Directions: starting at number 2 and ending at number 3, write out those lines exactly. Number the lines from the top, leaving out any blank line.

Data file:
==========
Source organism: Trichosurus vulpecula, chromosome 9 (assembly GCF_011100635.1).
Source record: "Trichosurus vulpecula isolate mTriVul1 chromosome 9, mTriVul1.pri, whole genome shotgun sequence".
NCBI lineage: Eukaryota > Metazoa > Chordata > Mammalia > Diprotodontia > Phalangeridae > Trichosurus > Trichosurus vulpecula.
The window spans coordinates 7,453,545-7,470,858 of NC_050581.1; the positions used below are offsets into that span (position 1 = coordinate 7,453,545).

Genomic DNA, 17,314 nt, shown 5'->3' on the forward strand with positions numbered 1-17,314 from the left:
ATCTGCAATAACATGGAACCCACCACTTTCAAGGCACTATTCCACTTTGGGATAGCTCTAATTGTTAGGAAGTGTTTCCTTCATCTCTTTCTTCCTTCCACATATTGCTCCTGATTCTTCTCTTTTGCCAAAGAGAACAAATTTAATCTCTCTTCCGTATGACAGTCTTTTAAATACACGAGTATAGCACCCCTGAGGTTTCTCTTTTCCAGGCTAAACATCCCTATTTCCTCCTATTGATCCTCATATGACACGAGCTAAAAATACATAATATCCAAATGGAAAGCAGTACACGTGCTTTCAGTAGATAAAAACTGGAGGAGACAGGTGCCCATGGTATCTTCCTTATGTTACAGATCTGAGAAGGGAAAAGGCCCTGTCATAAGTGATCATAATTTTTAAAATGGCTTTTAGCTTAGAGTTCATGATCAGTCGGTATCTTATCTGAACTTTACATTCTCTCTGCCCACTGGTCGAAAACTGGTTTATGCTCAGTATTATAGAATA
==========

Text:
Source record: "Trichosurus vulpecula isolate mTriVul1 chromosome 9, mTriVul1.pri, whole genome shotgun sequence".
NCBI lineage: Eukaryota > Metazoa > Chordata > Mammalia > Diprotodontia > Phalangeridae > Trichosurus > Trichosurus vulpecula.